Another significant appointment is that of Blade Nzimande, secretary-general of the South African Communist Party, as minister of the new higher education department. Also, pro-labour unionist Ebrahim Patel is to head the new Department of Economic Development.
Zuma has also included opposition politician Peter Mulder in his cabinet. The head of minority party Freedom Front Plus, which represents a largely white and Afrikaner constituency, Mulder is to be the deputy minister of the new Department of Agriculture, Forestry and Fisheries.
The representation of women in the cabinet is 42%, with 14 female ministers and 12 deputy ministers.
Departments that have been split in two include:
The Department of Environmental Affairs and Tourism falls away, with tourism becoming a single department and the environment falling under the new Department of Water and Environmental Affairs. The former Department of Water Affairs and Forestry also disappears, with forestry now part of the broader agriculture department.
New and renamed departments include:
Deputy president: Kgalema Motlanthe
The rest of the cabinet, in alphabetical order:
1. Agriculture, Forestry and Fisheries
Minister: Tina Joemat-Peterson
Deputy minister: Pieter Mulder
2. Arts and Culture
Minister: Lulu Xingwana
Deputy minister: Paul Mashatile
3. Basic Education
Minister: Angie Motshekga
Deputy minister: Enver Surty
Minister: Siphiwe Nyanda
Deputy minister: Dina Pule
5. Cooperative Governance and Traditional Affairs
Minister: Sicelo Shiceka
Deputy minister: Yunus Carrim
6. Correctional Services
Minister: Nosiviwe Mapisa-Nqakula
Deputy minister: Hlengiwe Mkhize
7. Defence and Military Veterans
Minister: Lindiwe Sisulu
Deputy minister: Thabang Makwetla
8. Economic Development
Minister: Ebrahim Patel
Deputy minister: Gwen Mahlangu-Nkabinde
Minister: Dipuo Peters
Minister: Pravin Gordhan
Deputy minister: Nhlanhla Nene
Minister: Aaron Motsoaledi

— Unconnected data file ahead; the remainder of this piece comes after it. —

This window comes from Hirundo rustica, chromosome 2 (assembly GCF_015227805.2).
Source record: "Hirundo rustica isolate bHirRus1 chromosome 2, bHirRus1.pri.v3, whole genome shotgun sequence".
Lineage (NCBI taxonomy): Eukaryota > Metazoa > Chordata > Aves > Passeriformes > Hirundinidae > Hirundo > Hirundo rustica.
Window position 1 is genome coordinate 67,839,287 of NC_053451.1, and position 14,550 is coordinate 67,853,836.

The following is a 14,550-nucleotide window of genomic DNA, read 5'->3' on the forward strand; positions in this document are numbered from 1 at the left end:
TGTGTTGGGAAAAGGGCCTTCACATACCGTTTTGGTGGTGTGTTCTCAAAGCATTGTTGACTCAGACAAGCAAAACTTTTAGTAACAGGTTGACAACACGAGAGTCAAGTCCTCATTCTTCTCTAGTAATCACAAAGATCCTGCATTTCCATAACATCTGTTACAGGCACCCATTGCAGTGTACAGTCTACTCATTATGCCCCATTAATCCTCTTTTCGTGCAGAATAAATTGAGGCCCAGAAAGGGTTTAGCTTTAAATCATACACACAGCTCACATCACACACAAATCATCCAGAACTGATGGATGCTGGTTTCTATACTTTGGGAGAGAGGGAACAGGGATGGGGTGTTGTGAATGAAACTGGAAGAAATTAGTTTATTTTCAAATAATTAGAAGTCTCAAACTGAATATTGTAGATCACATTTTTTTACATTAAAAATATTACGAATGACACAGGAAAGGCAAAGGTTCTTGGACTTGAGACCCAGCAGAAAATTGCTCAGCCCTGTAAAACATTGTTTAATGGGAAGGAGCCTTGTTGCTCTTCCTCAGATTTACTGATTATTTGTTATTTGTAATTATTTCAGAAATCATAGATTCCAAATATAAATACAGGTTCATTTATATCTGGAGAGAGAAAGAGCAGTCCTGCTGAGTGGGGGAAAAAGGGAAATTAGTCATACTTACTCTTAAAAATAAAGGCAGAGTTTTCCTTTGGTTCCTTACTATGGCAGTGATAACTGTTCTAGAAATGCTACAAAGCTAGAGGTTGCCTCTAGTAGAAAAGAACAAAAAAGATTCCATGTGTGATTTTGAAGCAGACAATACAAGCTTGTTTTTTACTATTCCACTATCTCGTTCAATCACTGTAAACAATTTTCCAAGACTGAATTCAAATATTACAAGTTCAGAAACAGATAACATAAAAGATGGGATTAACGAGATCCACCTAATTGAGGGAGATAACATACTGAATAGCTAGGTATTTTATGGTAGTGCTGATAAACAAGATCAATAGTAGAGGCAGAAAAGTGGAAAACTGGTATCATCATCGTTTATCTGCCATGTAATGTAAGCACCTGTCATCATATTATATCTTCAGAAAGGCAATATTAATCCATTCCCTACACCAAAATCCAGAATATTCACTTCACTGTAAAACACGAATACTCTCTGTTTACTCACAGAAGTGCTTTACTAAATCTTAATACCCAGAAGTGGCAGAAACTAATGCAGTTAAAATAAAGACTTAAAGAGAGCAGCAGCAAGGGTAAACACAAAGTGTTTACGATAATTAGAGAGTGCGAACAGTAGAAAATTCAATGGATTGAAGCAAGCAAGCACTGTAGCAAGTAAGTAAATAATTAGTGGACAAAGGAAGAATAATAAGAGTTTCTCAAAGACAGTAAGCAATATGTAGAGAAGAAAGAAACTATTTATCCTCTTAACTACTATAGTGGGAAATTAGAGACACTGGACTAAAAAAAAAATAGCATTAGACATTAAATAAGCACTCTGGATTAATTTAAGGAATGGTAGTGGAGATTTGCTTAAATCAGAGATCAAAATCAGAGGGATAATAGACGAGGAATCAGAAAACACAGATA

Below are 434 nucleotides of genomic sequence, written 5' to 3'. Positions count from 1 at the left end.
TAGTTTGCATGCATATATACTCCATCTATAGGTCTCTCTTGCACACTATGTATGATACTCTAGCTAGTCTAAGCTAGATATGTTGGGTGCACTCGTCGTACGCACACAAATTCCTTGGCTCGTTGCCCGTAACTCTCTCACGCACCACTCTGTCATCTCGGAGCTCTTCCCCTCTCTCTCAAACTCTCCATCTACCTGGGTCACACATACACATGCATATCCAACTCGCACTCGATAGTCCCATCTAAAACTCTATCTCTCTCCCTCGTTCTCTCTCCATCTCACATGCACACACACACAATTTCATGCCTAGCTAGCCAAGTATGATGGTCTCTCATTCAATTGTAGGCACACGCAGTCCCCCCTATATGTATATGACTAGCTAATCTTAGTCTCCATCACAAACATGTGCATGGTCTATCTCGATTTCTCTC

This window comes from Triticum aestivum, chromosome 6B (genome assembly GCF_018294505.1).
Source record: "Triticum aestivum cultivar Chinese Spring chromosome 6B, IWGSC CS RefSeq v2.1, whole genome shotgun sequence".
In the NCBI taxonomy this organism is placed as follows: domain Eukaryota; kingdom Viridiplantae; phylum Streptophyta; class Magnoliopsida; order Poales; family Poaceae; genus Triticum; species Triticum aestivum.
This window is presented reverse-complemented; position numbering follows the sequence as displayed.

Deputy minister: Molefi Sefularo
12. Higher Education and Training
Minister: Blade Nzimande
13. Home Affairs
Minister: Nkosazana Dlamini-Zuma
Deputy minister: Malusi Gigaba
14. Human Settlements
Minister: Tokyo Sexwale
Deputy minister: Zou Kota
15. International Relations and Cooperation
Minister: Maite Nkoana-Mashabane
Deputy ministers: Ebrahim Ismail Ebrahim and Sue van der Merwe
16. Justice and Constitutional Development
Minister: Jeff Radebe
Deputy minister: Andries Nel
Minister: Membathisi Mdladlana
Minister: Susan Shabangu
Minister: Nathi Mthethwa
Deputy minister: Fikile Mbalula
20. Public Enterprises
Minister: Barbara Hogan
Deputy minister: Enoch Godongwana
21. Public Service and Administration
Minister: Richard Baloyi
Deputy minister: Roy Padayachie
22. Public Works
Minister: Geoff Doidge
Deputy minister: Hendrietta Bogopane-Zulu
23. Rural Development and Land Reform
Minister: Gugile Nkwinti
Deputy minister: Joe Phaahla
24. Science and Technology
Minister: Naledi Pandor
Deputy minister: Derek Hanekom
25. Social Development
Minister: Edna Molewa
Deputy minister: Bathabile Dlamini
26. Sport and Recreation
Minister: Makhenkesi Stofile
Deputy minister: Gert Oosthuizen
27. State Security
Minister: Siyabonga Cwele
28. The Presidency – National Planning Commission
Minister: Trevor Manuel
29. The Presidency – Performance Monitoring and Evaluation, and Administration
Minister: Collins Chabane
Minister: Marthinus van Schalkwyk
Deputy minister: Thozile Xasa
31. Trade and Industry
Minister: Rob Davies
Deputy ministers: Thandi Tobias and Maria Ntuli
Minister: Sbusiso Joel Ndebele
Deputy minister: Jeremy Cronin
33. Water and Environmental Affairs
Minister: Buyelwa Sonjica
Deputy minister: Rejoice Mabhudafhasi
34. Women, Youth, Children and People with Disabilities
Minister: Noluthando Mayende Sibiya